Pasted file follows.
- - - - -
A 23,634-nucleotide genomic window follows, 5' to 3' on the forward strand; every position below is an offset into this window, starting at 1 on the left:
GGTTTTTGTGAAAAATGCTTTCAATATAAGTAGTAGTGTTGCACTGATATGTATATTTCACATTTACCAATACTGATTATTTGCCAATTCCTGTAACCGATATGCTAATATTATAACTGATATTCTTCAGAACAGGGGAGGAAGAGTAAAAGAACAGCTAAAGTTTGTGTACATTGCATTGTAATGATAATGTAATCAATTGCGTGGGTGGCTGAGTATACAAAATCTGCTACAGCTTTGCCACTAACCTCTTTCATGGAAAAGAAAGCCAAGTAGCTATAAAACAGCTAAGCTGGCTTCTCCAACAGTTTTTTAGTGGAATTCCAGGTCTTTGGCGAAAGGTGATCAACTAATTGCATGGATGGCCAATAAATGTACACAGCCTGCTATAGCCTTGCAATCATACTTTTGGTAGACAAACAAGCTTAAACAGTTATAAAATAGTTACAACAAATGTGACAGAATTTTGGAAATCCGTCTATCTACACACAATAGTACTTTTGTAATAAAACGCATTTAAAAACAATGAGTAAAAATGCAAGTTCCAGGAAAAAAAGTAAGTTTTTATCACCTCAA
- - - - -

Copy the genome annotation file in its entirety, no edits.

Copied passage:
A 23,634-nucleotide genomic window follows, 5' to 3' on the forward strand; every position below is an offset into this window, starting at 1 on the left:
GGTTTTTGTGAAAAATGCTTTCAATATAAGTAGTAGTGTTGCACTGATATGTATATTTCACATTTACCAATACTGATTATTTGCCAATTCCTGTAACCGATATGCTAATATTATAACTGATATTCTTCAGAACAGGGGAGGAAGAGTAAAAGAACAGCTAAAGTTTGTGTACATTGCATTGTAATGATAATGTAATCAATTGCGTGGGTGGCTGAGTATACAAAATCTGCTACAGCTTTGCCACTAACCTCTTTCATGGAAAAGAAAGCCAAGTAGCTATAAAACAGCTAAGCTGGCTTCTCCAACAGTTTTTTAGTGGAATTCCAGGTCTTTGGCGAAAGGTGATCAACTAATTGCATGGATGGCCAATAAATGTACACAGCCTGCTATAGCCTTGCAATCATACTTTTGGTAGACAAACAAGCTTAAACAGTTATAAAATAGTTACAACAAATGTGACAGAATTTTGGAAATCCGTCTATCTACACACAATAGTACTTTTGTAATAAAACGCATTTAAAAACAATGAGTAAAAATGCAAGTTCCAGGAAAAAAAGTAAGTTTTTATCACCTCAA